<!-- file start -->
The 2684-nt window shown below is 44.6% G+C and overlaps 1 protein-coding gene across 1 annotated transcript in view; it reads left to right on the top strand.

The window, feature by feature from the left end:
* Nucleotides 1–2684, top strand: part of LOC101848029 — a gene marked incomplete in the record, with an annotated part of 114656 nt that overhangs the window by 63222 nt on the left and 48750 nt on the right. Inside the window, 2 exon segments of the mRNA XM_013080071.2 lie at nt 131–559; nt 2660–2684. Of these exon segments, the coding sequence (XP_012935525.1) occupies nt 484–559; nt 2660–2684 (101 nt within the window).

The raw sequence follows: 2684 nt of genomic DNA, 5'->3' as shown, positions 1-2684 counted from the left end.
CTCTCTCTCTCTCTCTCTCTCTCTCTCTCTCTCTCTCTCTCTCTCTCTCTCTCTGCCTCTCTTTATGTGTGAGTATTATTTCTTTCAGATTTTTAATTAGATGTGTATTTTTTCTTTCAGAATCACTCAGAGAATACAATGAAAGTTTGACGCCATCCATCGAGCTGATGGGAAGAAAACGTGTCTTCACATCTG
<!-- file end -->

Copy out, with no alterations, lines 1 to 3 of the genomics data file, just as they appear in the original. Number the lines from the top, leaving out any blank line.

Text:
The 2684-nt window shown below is 44.6% G+C and overlaps 1 protein-coding gene across 1 annotated transcript in view; it reads left to right on the top strand.

The window, feature by feature from the left end:
* Nucleotides 1–2684, top strand: part of LOC101848029 — a gene marked incomplete in the record, with an annotated part of 114656 nt that overhangs the window by 63222 nt on the left and 48750 nt on the right. Inside the window, 2 exon segments of the mRNA XM_013080071.2 lie at nt 131–559; nt 2660–2684. Of these exon segments, the coding sequence (XP_012935525.1) occupies nt 484–559; nt 2660–2684 (101 nt within the window).